The PLO accepted the Road Map when it was presented, casting aside its reservations, and have subsequently begun to implement their obligations under the first of the three phases. The appointment of Mahmoud Abbas as the Palestinian prime minister, the re-organization of the Cabinet and measures to effect financial and other reforms are all measures undertaken by the Palestinians to implement the Road Map. The newly appointed head of security affairs, Mohammed Dahlan, has been in talks with many of the Palestinian factions to obtain an agreement to stop all violence against Israelis, including soldiers and a three month ceasefire has been obtained with all of the major factions bar one.
PM Abbas has condemned violence and has announced his intention to take action to ensure that Israelis, including soldiers, are not attacked. But, his security services have been largely destroyed. The Road Map calls for a ï¿½refocused and rebuiltï¿½ Palestinian security service and with Dahlan at the helm the focus is there, now the Palestinian security service must be allowed the chance to rebuild and get on with their work unimpeded by provocative Israeli assassinations, incursions and house demolitions.
Israel has still not officially accepted the Road Map as a whole, but rather, pursuant to an Israeli cabinet vote on 25 May 2003, has accepted only the ï¿½stepsï¿½ outlined in the Road Map. In addition, Israel only accepted the steps of the Road Map after unilaterally appending to the Road Map a list of 14 reservations and conditions aimed at obviating the substantive provisions of the Road Map. In other words, Israel agrees to the implementation of some of the steps outlined in the document, but not the end result of the Road Map: an end to Israelï¿½s 36-year military occupation and the creation of an independent, sovereign and viable Palestinian state. In this peace process it seems that Sharon is keener on negotiating the process than the peace. Each of the reservations entitles the Israeli government to selectively fulfill the aspects of the Road Map it likes, when and if it chooses to.
The messages coming from this Israeli government are in no way positive about the peace process. ï¿½Outpostsï¿½ of settlements are being extremely slowly evacuated (and for every outpost evacuated, more are being erected), although the outposts are not the issue, the settlements are the issue. Outposts are nothing more than a caravan or two placed on top of a hilltop with the eventual aim of becoming permanent structures. The real issue is the 140 ï¿½ 205 settlements, depending on how you count them, housing 400,000 settlers across the West Bank and Gaza and completely circling East Jerusalem, not a few hundred extremists on hilltops.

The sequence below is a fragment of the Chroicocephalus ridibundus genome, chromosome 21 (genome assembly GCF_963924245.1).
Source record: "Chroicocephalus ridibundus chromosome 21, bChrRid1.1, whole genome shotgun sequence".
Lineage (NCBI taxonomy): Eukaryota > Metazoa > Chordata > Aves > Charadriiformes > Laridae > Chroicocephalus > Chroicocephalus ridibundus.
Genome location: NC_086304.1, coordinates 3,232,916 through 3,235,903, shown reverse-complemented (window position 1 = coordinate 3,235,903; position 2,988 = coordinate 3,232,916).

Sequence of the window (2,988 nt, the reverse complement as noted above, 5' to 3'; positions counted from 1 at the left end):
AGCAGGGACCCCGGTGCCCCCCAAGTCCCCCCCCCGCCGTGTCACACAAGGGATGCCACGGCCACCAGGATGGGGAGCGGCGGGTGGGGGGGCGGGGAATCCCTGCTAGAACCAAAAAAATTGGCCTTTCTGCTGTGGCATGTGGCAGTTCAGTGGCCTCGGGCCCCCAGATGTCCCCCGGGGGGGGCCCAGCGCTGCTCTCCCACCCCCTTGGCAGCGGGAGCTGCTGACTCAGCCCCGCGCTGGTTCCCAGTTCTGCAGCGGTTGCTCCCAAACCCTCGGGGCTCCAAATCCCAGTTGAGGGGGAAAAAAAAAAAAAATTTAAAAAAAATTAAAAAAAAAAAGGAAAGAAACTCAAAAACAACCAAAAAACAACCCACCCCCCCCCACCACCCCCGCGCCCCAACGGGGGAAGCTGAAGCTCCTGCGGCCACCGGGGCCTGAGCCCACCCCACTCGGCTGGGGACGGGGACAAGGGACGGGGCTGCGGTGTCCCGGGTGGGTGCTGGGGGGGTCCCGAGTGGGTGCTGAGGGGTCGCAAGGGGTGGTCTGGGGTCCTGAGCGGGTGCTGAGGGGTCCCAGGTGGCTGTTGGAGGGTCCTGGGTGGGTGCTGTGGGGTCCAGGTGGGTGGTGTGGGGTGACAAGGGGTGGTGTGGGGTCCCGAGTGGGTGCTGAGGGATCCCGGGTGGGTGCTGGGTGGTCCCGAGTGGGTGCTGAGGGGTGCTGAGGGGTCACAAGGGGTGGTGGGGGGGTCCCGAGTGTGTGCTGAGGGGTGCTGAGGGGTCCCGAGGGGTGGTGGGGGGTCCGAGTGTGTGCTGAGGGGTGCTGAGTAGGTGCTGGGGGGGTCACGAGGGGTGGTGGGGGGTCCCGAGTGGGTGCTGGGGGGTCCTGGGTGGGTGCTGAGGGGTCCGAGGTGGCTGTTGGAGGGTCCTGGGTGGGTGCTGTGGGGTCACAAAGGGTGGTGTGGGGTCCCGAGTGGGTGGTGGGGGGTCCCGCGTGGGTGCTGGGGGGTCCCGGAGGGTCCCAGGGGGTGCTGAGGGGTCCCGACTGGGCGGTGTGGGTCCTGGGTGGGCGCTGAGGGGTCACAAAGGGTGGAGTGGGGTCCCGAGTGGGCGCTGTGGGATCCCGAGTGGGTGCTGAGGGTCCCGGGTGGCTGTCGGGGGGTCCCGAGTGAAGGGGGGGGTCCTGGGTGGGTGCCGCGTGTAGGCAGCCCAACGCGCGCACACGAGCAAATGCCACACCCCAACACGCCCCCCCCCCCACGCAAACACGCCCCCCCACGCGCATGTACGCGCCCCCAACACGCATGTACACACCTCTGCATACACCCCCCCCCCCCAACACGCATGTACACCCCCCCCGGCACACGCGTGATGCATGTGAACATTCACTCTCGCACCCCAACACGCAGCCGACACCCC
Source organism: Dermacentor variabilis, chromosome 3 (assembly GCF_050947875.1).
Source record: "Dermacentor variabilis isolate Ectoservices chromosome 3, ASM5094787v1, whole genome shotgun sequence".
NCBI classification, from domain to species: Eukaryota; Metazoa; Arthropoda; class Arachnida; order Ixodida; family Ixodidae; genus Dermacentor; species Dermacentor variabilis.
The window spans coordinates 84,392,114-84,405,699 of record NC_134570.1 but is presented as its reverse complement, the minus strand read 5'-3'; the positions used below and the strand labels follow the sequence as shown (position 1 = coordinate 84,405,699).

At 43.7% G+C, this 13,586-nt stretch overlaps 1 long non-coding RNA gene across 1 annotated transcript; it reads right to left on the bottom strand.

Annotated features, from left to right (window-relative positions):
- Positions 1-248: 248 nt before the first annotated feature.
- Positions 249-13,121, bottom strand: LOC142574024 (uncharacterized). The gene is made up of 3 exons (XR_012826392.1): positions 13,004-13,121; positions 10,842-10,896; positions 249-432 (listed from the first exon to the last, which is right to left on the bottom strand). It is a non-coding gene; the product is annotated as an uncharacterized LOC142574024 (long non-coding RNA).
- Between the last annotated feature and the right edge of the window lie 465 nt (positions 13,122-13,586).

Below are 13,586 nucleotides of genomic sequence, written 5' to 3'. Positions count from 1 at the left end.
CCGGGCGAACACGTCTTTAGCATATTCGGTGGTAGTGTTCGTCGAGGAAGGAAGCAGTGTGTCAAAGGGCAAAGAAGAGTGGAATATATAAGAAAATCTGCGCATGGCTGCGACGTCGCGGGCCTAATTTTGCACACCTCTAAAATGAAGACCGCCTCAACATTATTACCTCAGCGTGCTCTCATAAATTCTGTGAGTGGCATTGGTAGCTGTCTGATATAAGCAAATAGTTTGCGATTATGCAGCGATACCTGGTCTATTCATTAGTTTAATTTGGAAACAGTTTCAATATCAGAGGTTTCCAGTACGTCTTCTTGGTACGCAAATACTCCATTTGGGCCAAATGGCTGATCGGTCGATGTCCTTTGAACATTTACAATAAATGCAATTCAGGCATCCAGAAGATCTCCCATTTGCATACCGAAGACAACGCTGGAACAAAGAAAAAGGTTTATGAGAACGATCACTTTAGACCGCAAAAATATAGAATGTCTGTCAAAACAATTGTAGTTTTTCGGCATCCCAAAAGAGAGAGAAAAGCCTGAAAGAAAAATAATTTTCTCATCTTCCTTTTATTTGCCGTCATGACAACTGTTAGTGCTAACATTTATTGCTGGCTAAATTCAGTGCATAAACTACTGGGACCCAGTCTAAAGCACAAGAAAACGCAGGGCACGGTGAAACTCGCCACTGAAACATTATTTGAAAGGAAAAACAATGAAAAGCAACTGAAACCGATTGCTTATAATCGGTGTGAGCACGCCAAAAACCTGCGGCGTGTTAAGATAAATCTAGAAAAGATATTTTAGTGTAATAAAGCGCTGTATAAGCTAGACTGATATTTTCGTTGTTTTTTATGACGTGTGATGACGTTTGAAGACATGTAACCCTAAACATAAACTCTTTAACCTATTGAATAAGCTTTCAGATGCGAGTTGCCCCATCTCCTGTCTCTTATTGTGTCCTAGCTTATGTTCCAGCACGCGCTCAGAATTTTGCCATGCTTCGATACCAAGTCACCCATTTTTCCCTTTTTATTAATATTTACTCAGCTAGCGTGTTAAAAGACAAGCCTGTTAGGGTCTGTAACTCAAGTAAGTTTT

No sooner than the microphones were turned off at the Aqaba summit than the Israeli government gave the order for the assassination of one of the leading figures in the political arm of Hamas ï¿½ Abdul Aziz Rantisi. This clear provocation is not only in breach of the terms of the Road Map but must have been designed to torpedo the whole process. This, coupled with Israelï¿½s killing of more than 90 Palestinian civilians, resulted in an inevitable response by Hamas that claimed17 Israelis. Israelï¿½s subsequent attacks claimed the lives of more than 23 Palestinians in more than six different attacks by helicopter gunships firing missiles into civilian areas in Gaza.
Now that Phase I of the Road Map is technically over, it ended in May, we see substantial Palestinian implementation of their obligations and accompanying goodwill. We have still not seen official acceptance of the Road Map from Israel and in the meantime the creation of facts on the ground goes on. The continued construction of settlements, ï¿½build, but build quietlyï¿½ Sharon was quoted as saying since the Aqaba summit, and the construction of the ï¿½security wallï¿½ both point to the absence of any genuine commitment to the Road Map and the peace process.
Israelï¿½s actions under the Road Map are reminiscent of its actions under Oslo: Israel doubled the number of settlers in the West Bank since Oslo under the guise of a ï¿½peace processï¿½. Now it seems that peace is within such close reach, these facts on the ground seem designed to forestall any two state solution. The time has never been better for the peace process, there is a new reformed Palestinian Authority and an engaged US President sending high level envoys, Secretary of State Powell, National Security Advisor Rice and Ambassador John Wolf - circumstances are auspicious.
This time, the peace process must be about ï¿½peaceï¿½ and not about ï¿½process.ï¿½ The Israeli government cannot be allowed to unilaterally prolong the occupation in order to construct more settlements and further intertwine the West Bank with Israel thereby preventing a two state solution, all the while claiming that it is engaged in a ï¿½processï¿½. In addition to envoys, the time is now right for the United States to start sending monitors to the region to watch and help with the implementation of the whole of the Road Map up to 2005 and the creation of a viable, sovereign, independent Palestine living side by side in peace and security with Israel. Then perhaps, just perhaps, we will see the end of the longest occupation in history.
Anwar Darkazally is a legal advisor of the Negotiations Support Unit of the Negotiations Affairs Department of the Palestine Liberation Organization.